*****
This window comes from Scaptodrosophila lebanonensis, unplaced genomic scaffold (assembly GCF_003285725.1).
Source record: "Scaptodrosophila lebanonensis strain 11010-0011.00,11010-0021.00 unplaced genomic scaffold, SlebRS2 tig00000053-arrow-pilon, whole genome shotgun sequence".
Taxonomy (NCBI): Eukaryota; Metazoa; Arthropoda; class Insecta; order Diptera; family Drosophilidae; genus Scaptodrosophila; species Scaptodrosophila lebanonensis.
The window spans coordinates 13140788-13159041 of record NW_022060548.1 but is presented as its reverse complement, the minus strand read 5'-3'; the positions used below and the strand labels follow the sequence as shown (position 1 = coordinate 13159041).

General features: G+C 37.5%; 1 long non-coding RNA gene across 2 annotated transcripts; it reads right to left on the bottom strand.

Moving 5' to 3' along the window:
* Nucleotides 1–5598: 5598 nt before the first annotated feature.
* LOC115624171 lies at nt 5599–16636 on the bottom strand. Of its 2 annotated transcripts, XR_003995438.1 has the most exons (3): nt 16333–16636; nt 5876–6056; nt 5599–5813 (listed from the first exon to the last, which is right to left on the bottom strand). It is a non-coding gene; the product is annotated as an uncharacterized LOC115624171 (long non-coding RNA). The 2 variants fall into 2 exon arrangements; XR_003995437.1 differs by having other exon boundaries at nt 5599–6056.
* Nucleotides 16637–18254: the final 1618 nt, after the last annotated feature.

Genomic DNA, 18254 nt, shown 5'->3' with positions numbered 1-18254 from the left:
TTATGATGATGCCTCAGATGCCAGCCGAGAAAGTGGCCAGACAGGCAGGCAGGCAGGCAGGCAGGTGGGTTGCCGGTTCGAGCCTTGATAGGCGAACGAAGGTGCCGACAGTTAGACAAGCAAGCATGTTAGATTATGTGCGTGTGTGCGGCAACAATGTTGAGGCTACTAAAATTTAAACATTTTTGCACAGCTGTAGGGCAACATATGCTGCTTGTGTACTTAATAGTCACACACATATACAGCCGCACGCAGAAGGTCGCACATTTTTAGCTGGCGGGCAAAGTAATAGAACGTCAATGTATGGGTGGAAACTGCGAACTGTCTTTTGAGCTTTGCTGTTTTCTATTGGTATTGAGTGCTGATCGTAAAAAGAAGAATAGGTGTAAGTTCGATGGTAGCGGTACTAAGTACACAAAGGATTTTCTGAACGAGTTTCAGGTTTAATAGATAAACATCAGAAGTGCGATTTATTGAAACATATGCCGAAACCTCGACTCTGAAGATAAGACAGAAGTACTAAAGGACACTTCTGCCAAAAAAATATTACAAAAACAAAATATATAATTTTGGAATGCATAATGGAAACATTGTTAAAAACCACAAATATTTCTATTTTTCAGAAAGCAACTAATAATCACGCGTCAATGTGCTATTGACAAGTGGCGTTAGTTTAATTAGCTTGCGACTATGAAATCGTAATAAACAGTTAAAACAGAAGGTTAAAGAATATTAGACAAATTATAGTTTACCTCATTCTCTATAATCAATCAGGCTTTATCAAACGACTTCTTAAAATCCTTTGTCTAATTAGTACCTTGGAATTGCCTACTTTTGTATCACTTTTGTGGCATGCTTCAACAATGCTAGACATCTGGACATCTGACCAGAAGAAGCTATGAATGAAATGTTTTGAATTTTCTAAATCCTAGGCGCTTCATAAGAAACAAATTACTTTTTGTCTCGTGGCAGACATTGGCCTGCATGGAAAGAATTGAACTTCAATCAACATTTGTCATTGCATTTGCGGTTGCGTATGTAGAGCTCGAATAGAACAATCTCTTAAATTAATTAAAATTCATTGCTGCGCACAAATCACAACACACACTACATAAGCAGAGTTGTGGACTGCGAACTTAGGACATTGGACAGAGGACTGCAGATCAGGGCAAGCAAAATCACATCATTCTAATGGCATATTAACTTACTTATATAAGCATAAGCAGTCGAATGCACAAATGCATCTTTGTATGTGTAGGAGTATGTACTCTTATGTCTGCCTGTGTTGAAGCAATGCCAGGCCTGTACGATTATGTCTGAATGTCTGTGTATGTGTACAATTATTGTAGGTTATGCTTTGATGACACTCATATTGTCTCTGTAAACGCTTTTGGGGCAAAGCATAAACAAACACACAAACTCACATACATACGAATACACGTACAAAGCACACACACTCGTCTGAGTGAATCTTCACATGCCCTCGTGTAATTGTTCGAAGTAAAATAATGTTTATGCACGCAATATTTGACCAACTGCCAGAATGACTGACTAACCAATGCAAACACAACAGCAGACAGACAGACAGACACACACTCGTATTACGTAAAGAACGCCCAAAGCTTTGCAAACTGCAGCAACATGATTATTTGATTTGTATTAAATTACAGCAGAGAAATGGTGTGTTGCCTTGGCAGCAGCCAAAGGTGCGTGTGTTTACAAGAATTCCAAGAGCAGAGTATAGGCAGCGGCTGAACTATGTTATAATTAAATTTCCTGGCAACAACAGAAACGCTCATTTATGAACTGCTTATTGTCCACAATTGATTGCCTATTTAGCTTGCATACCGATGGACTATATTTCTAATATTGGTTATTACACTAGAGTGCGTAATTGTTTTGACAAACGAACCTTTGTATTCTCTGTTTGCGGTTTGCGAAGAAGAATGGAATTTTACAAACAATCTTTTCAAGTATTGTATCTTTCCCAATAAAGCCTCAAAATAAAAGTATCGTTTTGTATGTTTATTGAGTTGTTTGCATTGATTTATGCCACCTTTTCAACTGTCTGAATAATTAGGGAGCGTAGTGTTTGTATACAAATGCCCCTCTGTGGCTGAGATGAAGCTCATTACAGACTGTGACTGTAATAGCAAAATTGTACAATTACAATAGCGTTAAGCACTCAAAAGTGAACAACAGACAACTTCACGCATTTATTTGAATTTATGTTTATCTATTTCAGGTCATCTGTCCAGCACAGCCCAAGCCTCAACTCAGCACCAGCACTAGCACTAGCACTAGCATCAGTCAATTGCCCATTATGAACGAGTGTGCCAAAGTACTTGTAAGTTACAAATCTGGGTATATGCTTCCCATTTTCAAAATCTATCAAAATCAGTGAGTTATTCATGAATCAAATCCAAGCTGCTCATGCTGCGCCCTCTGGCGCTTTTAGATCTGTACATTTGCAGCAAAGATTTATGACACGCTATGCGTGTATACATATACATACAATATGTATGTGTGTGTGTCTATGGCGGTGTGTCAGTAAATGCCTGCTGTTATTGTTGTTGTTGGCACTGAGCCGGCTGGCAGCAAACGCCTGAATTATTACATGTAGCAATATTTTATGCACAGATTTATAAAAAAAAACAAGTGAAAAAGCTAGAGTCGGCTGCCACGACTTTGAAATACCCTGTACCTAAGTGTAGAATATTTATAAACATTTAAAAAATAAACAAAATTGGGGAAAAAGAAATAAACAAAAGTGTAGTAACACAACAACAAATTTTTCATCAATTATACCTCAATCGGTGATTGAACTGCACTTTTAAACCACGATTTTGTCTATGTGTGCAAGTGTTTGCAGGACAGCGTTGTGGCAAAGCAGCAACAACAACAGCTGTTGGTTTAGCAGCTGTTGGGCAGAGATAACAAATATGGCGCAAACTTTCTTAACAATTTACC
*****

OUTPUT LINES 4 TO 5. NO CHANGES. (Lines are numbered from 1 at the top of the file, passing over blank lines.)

The window spans coordinates 13140788-13159041 of record NW_022060548.1 but is presented as its reverse complement, the minus strand read 5'-3'; the positions used below and the strand labels follow the sequence as shown (position 1 = coordinate 13159041).

General features: G+C 37.5%; 1 long non-coding RNA gene across 2 annotated transcripts; it reads right to left on the bottom strand.